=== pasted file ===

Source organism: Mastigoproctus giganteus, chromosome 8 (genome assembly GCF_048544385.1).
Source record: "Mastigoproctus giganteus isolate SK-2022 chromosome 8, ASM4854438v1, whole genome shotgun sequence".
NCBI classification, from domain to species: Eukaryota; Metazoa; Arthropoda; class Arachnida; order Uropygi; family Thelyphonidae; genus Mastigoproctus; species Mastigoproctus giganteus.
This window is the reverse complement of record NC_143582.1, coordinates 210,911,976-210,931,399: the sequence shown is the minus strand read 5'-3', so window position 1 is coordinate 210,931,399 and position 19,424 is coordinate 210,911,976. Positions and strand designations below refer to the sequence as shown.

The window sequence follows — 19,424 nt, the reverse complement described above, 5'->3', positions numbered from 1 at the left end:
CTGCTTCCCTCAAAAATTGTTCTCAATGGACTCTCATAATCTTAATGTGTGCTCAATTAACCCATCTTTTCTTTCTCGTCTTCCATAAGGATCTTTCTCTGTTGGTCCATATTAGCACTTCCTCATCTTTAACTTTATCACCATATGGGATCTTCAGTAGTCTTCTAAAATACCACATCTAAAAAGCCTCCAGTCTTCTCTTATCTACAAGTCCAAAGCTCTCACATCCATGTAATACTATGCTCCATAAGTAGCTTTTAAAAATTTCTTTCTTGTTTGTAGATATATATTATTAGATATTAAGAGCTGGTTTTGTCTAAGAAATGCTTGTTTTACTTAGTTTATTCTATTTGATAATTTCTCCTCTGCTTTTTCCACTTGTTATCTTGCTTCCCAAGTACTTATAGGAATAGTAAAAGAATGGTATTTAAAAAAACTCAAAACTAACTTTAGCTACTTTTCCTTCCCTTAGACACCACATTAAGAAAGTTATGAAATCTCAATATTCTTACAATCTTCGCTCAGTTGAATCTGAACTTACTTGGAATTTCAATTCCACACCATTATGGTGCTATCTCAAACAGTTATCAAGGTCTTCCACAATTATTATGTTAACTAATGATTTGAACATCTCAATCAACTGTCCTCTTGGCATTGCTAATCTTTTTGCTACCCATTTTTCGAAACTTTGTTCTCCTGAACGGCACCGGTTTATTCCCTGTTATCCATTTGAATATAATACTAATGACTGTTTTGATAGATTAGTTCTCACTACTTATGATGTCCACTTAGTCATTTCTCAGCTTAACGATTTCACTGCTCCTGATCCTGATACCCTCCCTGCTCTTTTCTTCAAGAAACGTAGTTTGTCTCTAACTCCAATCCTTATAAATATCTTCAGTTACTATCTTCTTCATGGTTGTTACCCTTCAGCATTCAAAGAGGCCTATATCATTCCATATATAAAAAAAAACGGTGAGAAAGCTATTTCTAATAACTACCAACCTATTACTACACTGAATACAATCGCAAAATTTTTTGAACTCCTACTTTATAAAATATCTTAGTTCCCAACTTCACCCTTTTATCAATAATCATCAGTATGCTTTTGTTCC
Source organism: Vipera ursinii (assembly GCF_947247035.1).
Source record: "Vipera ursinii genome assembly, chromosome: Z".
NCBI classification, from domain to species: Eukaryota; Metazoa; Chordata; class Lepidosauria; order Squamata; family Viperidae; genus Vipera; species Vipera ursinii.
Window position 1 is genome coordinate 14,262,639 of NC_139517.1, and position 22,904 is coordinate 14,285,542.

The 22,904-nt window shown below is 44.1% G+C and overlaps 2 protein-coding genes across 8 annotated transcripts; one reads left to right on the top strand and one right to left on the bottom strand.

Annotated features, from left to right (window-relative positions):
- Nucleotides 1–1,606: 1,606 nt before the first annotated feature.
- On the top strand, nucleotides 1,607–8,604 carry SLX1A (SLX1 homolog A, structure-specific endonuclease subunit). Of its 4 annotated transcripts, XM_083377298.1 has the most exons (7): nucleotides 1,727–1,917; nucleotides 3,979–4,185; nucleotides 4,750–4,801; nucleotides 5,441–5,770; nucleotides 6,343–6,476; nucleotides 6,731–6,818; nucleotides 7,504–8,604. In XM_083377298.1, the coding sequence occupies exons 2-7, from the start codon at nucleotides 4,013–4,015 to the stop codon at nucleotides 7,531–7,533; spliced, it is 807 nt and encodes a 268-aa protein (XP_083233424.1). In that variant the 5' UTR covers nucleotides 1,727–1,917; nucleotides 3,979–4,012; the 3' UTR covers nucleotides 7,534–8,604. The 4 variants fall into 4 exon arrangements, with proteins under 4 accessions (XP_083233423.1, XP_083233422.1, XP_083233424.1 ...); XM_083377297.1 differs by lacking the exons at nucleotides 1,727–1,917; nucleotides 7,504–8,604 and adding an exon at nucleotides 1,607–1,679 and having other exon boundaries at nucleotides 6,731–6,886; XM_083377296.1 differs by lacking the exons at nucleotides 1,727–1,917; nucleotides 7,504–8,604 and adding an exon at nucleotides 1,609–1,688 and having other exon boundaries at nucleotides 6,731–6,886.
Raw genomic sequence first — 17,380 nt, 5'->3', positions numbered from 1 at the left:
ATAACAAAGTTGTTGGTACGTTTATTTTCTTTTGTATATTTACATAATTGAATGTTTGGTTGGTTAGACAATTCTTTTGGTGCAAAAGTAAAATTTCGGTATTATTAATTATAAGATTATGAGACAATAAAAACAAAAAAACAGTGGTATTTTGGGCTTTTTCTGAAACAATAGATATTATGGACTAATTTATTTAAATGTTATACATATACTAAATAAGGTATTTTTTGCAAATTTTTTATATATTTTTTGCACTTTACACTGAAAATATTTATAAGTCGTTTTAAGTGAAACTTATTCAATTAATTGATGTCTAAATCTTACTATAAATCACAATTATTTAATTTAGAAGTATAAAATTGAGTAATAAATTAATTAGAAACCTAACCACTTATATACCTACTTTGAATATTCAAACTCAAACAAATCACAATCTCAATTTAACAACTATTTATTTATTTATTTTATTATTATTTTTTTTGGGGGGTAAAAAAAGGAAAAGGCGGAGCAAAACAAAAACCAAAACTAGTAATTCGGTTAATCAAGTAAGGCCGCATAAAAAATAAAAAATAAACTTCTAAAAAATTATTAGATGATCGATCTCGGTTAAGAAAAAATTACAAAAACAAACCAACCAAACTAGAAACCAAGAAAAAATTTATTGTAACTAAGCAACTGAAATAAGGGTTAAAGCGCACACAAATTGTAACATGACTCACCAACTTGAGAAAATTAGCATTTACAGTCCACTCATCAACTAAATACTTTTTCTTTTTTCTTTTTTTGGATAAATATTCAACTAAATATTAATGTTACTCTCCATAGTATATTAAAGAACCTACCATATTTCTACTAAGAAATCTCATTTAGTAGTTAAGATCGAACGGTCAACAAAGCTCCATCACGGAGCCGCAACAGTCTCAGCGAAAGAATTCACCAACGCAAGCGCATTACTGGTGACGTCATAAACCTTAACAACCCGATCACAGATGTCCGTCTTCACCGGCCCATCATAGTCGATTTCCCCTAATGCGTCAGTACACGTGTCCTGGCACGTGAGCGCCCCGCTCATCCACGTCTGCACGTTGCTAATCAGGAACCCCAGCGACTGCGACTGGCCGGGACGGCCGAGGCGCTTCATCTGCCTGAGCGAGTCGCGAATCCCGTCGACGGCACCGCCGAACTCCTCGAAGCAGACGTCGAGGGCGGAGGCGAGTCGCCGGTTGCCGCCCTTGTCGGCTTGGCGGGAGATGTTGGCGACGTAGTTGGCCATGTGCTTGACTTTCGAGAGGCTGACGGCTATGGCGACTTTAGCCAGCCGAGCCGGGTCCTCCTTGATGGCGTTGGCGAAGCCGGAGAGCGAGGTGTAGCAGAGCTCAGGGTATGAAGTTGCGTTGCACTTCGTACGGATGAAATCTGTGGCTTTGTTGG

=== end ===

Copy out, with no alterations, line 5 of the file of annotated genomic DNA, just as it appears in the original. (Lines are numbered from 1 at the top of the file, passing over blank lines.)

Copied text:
The window sequence follows — 19,424 nt, the reverse complement described above, 5'->3', positions numbered from 1 at the left end: